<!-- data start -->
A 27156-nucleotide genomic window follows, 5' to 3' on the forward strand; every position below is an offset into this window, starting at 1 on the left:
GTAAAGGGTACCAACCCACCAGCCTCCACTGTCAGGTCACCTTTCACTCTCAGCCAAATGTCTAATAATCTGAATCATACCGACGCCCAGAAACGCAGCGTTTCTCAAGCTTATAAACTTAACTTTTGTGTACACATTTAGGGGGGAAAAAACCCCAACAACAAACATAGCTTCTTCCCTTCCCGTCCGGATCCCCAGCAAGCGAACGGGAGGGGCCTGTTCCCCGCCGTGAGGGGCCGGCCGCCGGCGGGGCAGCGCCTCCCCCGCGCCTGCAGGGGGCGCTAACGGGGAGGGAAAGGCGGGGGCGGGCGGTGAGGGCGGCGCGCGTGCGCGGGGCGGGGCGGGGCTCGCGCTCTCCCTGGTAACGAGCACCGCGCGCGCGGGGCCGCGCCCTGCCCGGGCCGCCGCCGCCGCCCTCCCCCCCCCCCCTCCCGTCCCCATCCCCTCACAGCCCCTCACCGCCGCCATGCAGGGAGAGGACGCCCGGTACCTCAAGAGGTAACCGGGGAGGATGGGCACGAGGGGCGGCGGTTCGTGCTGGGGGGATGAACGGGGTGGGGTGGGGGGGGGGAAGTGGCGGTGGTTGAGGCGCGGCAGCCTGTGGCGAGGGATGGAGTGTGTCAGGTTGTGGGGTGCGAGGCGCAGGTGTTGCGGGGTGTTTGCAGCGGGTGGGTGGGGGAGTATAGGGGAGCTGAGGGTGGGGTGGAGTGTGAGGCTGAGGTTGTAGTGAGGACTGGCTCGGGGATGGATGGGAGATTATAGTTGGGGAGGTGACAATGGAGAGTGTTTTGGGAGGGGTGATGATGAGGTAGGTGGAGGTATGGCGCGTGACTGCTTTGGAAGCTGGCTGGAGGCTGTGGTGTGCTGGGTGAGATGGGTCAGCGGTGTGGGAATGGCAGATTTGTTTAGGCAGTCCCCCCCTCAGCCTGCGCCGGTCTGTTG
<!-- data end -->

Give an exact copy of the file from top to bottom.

A 27156-nucleotide genomic window follows, 5' to 3' on the forward strand; every position below is an offset into this window, starting at 1 on the left:
GTAAAGGGTACCAACCCACCAGCCTCCACTGTCAGGTCACCTTTCACTCTCAGCCAAATGTCTAATAATCTGAATCATACCGACGCCCAGAAACGCAGCGTTTCTCAAGCTTATAAACTTAACTTTTGTGTACACATTTAGGGGGGAAAAAACCCCAACAACAAACATAGCTTCTTCCCTTCCCGTCCGGATCCCCAGCAAGCGAACGGGAGGGGCCTGTTCCCCGCCGTGAGGGGCCGGCCGCCGGCGGGGCAGCGCCTCCCCCGCGCCTGCAGGGGGCGCTAACGGGGAGGGAAAGGCGGGGGCGGGCGGTGAGGGCGGCGCGCGTGCGCGGGGCGGGGCGGGGCTCGCGCTCTCCCTGGTAACGAGCACCGCGCGCGCGGGGCCGCGCCCTGCCCGGGCCGCCGCCGCCGCCCTCCCCCCCCCCCCTCCCGTCCCCATCCCCTCACAGCCCCTCACCGCCGCCATGCAGGGAGAGGACGCCCGGTACCTCAAGAGGTAACCGGGGAGGATGGGCACGAGGGGCGGCGGTTCGTGCTGGGGGGATGAACGGGGTGGGGTGGGGGGGGGGAAGTGGCGGTGGTTGAGGCGCGGCAGCCTGTGGCGAGGGATGGAGTGTGTCAGGTTGTGGGGTGCGAGGCGCAGGTGTTGCGGGGTGTTTGCAGCGGGTGGGTGGGGGAGTATAGGGGAGCTGAGGGTGGGGTGGAGTGTGAGGCTGAGGTTGTAGTGAGGACTGGCTCGGGGATGGATGGGAGATTATAGTTGGGGAGGTGACAATGGAGAGTGTTTTGGGAGGGGTGATGATGAGGTAGGTGGAGGTATGGCGCGTGACTGCTTTGGAAGCTGGCTGGAGGCTGTGGTGTGCTGGGTGAGATGGGTCAGCGGTGTGGGAATGGCAGATTTGTTTAGGCAGTCCCCCCCTCAGCCTGCGCCGGTCTGTTG